You can read and download the complete report at this address: http://www.newframeworks.com/wp-content/uploads/2011/12/Research-Paper-2011_Final_Complete.pdf

We welcome any feedback you may have about the report, and encourage you to distribute the report to colleagues, media outlets, or others you may feel would benefit from or take interest in this work. Keep up the good work, and have a safe and happy new year.”
Warmly, Jacob Deva Racusin
New Frameworks Natural Building, LLC

I’m glad to see their report because testing is so important in order to design and build better buildings in the future. While this report is on straw bale buildings, many of the same principles apply to earthbag and other building methods. The information is particularly relevant to those who are going to build in cold, humid climates such as the northeastern United States. $30 spent on a book filled with practical tips like in this report could easily save homeowners many hundreds of dollars. Here are a few excerpts.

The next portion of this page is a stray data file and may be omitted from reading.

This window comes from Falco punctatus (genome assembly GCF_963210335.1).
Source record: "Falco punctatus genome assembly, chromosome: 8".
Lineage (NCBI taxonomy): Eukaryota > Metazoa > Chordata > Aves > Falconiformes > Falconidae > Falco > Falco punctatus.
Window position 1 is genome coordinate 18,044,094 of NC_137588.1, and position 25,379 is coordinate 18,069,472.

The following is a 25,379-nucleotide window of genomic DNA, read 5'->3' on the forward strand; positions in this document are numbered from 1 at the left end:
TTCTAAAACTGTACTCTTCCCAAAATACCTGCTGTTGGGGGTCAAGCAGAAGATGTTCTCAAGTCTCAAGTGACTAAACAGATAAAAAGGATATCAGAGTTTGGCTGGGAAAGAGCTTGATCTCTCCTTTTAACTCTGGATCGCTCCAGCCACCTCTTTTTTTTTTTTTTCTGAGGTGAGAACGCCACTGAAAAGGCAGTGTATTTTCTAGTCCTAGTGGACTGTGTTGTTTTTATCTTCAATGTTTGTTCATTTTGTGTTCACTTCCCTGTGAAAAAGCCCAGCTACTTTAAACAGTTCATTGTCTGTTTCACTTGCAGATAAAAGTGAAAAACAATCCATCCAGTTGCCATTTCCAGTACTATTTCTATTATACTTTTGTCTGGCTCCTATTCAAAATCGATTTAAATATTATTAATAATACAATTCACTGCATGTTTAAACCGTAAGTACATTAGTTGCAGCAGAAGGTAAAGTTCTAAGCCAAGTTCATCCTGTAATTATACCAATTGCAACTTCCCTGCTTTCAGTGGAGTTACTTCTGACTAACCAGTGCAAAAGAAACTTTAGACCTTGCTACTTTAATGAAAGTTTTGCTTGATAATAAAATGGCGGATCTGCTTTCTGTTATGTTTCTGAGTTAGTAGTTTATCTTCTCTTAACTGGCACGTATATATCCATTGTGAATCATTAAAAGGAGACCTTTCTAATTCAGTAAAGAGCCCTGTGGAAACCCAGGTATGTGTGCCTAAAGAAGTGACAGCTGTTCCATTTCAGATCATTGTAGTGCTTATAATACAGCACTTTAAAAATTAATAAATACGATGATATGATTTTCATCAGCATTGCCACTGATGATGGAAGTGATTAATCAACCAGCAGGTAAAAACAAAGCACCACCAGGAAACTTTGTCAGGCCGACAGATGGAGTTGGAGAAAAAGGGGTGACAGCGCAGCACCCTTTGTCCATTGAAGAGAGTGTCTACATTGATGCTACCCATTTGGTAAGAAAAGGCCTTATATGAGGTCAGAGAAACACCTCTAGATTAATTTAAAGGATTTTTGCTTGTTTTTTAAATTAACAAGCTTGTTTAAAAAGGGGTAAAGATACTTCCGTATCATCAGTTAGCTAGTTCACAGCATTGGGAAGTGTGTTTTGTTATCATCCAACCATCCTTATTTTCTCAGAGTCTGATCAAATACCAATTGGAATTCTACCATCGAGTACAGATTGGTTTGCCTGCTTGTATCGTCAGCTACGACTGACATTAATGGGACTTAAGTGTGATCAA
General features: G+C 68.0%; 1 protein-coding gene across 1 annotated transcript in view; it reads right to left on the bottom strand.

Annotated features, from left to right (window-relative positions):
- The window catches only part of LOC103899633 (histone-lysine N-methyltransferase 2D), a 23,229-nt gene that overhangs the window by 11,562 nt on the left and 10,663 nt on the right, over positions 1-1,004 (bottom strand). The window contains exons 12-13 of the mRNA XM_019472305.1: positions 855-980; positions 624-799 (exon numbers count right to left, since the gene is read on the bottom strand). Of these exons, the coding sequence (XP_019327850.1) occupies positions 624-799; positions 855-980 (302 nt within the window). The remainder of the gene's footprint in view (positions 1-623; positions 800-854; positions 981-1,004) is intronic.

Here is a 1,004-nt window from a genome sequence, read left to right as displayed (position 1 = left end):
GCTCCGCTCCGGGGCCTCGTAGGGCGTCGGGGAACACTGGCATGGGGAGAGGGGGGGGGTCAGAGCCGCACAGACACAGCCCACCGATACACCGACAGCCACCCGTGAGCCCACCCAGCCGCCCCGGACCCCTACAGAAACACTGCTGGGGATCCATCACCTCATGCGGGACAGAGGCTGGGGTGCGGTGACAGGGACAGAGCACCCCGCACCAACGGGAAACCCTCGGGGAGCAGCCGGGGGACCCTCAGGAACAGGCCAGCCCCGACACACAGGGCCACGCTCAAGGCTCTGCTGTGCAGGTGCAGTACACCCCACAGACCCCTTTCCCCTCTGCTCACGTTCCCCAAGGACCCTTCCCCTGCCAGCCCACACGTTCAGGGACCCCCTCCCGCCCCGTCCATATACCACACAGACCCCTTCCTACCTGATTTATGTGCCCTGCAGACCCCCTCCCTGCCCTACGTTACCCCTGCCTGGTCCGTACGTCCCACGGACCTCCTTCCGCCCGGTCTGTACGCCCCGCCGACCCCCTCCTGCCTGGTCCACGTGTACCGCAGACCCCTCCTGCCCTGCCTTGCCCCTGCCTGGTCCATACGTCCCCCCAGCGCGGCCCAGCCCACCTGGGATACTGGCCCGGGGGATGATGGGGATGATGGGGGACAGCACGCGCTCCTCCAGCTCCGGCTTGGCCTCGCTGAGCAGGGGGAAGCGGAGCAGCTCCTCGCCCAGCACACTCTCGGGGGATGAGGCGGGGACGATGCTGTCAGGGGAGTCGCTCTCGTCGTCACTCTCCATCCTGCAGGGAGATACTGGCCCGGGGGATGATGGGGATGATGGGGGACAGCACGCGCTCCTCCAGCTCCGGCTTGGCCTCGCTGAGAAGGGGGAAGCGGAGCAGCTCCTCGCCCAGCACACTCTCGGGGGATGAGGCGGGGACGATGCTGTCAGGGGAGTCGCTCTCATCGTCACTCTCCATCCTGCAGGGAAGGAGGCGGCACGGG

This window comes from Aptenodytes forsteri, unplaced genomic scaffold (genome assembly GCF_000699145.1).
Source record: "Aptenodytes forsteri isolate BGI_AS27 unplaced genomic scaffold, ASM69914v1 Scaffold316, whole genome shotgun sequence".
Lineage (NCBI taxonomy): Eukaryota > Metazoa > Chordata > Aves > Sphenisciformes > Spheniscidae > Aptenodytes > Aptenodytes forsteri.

“We frequently, but not exclusively, use lime as both interior and exterior finishes because of its durability.

– The primary locations of air leakage were in roof assemblies. Of these, significant or repeated bypasses included:
1) around chimneys and plumbing vent stacks
2) around blocking between rafters on the exterior
3) where tongue-and-groove ceiling/clerestory wall paneling extends through the envelope to the exterior as soffit material
4) at framing transitions where air barriers (such as air-tight drywall or gaskets) were either non-existent or inadequately detailed

– Windows and doors were also consistently leaky. These leaks occurred: